I remember the Canada Cup in 1976. One of my favorite players was Daryl Sittler, who was the captain of the Toronto Maple Leafs. Daryl went on to score the winning goal for team Canada in the9 championship game against the Czechs. At the time, I wrote for the school newspaper. Of course, I wrote in the sports department. The story on the Canada Cup was my first story for the paper. I remember bringing it home so that my father could read it, so he would be proud of me.

Hockey always brought us together. I remember how disappointed we were when we could not watch the last half of 1972 Canada Russia series, known as the “super series”. We missed it because I was at school and Dad was at work. I remember going home after game eight. which was the last game of the series. When Dad came home, I did the play-by-play of the game winning goal by Paul Henderson, which gave Canada the series. I really could not do Foster Hewit justice, but my father did not care.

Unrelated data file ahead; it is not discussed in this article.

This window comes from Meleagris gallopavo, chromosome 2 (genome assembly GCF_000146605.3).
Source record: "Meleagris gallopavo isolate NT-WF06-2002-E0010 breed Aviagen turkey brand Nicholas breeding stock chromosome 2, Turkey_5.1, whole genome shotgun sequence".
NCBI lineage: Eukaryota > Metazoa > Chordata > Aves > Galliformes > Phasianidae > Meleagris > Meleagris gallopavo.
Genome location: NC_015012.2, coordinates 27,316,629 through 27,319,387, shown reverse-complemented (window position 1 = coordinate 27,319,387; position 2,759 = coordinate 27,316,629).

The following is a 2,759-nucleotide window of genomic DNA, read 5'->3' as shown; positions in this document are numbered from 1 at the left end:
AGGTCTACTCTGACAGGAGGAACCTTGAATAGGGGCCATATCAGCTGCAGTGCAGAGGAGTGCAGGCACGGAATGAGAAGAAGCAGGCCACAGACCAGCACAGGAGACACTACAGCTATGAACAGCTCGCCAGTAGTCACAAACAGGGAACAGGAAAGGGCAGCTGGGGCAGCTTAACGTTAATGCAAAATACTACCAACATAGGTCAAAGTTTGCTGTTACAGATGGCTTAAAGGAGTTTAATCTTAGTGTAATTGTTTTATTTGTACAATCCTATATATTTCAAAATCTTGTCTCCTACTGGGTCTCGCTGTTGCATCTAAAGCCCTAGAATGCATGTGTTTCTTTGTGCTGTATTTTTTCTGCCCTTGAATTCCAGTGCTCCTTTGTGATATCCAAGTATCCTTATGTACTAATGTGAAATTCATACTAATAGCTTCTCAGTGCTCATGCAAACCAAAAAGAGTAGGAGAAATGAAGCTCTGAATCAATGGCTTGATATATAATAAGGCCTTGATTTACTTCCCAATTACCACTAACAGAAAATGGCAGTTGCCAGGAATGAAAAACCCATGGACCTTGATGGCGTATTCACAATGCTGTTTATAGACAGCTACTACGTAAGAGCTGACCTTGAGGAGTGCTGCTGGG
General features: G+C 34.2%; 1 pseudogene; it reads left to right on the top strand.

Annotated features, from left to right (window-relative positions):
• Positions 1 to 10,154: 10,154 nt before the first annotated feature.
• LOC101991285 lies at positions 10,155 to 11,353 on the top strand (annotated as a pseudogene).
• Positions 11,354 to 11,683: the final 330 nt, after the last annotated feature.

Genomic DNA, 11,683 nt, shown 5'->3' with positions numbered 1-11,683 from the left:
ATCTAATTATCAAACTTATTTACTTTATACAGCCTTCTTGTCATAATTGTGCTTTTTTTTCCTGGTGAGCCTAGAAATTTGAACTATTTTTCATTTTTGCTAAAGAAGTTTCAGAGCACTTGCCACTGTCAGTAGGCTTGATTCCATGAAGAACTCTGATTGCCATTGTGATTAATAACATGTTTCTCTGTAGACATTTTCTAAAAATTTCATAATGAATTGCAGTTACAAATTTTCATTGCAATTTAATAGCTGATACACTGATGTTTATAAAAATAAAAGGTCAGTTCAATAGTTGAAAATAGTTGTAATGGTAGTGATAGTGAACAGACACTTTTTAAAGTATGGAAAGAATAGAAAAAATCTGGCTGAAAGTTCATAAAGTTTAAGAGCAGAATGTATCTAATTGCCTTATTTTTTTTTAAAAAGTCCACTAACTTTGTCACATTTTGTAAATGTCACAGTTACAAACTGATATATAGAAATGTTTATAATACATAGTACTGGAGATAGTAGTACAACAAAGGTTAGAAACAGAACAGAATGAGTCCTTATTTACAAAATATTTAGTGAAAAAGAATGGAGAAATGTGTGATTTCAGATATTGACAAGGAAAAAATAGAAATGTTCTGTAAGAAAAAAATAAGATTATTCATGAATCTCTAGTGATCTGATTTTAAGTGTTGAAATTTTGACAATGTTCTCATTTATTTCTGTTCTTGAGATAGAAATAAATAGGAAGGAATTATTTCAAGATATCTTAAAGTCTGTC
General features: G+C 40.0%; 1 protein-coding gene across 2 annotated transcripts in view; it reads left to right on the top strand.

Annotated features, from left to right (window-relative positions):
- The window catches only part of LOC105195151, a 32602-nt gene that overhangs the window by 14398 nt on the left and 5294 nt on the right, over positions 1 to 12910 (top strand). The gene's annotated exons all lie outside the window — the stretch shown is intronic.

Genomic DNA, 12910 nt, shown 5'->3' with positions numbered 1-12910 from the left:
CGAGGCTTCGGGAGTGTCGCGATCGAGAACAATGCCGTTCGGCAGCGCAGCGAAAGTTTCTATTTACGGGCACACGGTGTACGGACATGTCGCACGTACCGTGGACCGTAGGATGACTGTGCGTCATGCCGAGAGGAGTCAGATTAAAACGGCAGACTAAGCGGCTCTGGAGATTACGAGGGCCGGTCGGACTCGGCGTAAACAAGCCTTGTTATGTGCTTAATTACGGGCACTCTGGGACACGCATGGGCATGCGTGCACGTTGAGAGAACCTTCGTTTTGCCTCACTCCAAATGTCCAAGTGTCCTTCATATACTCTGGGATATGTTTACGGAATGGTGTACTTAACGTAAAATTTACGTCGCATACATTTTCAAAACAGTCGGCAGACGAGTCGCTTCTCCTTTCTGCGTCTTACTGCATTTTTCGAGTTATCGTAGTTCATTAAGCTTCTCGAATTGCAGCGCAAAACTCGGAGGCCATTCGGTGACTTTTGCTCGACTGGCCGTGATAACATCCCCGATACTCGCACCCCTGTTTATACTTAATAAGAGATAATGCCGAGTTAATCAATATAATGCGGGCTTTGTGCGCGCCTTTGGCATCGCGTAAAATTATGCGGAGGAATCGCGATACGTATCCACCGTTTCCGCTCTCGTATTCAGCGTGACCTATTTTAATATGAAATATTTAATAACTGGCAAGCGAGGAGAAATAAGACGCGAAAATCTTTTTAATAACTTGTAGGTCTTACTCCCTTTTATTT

I remember listening to Danny Gallivan, even though he was the Montréal Canadiens play-by-play man. I used to love mimicking his play-by-play style. My father used to get mad at this, because he was a huge Maple Leafs fan. According to him, it was against the Constitution to like anything about the Montréal Canadiens. One of my favourite hockey sayings - or should I say hockey calls - was the call of Danny's Gullivan's of “Savard's spinarama”. That was for us old farts, who used to watch hockey on the radio. Ha ha.